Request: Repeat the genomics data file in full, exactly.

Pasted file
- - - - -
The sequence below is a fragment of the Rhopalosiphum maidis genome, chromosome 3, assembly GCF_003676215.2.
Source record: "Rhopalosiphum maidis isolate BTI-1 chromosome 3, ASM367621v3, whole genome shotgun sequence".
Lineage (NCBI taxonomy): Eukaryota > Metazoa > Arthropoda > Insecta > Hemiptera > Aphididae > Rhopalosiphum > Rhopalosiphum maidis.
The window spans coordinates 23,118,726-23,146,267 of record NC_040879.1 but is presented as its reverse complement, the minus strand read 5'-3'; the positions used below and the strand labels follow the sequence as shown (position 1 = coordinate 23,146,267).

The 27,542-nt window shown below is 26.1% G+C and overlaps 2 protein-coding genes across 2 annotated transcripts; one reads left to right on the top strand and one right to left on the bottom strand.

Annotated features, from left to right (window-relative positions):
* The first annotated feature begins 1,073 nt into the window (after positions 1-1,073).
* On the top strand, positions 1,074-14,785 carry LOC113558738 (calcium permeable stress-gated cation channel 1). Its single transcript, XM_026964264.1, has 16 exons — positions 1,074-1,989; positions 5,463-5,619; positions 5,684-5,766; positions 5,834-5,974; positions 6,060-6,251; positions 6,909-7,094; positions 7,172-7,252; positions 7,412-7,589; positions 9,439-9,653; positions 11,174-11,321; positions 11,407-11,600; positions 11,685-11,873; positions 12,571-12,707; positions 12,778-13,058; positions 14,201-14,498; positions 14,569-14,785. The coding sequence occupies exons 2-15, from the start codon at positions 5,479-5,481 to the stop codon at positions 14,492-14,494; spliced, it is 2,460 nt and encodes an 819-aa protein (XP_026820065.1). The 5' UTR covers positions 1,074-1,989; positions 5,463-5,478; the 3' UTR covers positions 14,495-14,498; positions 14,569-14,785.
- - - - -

The sequence below is a fragment of the Rhopalosiphum maidis genome, chromosome 3, assembly GCF_003676215.2.
Source record: "Rhopalosiphum maidis isolate BTI-1 chromosome 3, ASM367621v3, whole genome shotgun sequence".
Lineage (NCBI taxonomy): Eukaryota > Metazoa > Arthropoda > Insecta > Hemiptera > Aphididae > Rhopalosiphum > Rhopalosiphum maidis.
The window spans coordinates 23,118,726-23,146,267 of record NC_040879.1 but is presented as its reverse complement, the minus strand read 5'-3'; the positions used below and the strand labels follow the sequence as shown (position 1 = coordinate 23,146,267).

The 27,542-nt window shown below is 26.1% G+C and overlaps 2 protein-coding genes across 2 annotated transcripts; one reads left to right on the top strand and one right to left on the bottom strand.

Annotated features, from left to right (window-relative positions):
* The first annotated feature begins 1,073 nt into the window (after positions 1-1,073).
* On the top strand, positions 1,074-14,785 carry LOC113558738 (calcium permeable stress-gated cation channel 1). Its single transcript, XM_026964264.1, has 16 exons — positions 1,074-1,989; positions 5,463-5,619; positions 5,684-5,766; positions 5,834-5,974; positions 6,060-6,251; positions 6,909-7,094; positions 7,172-7,252; positions 7,412-7,589; positions 9,439-9,653; positions 11,174-11,321; positions 11,407-11,600; positions 11,685-11,873; positions 12,571-12,707; positions 12,778-13,058; positions 14,201-14,498; positions 14,569-14,785. The coding sequence occupies exons 2-15, from the start codon at positions 5,479-5,481 to the stop codon at positions 14,492-14,494; spliced, it is 2,460 nt and encodes an 819-aa protein (XP_026820065.1). The 5' UTR covers positions 1,074-1,989; positions 5,463-5,478; the 3' UTR covers positions 14,495-14,498; positions 14,569-14,785.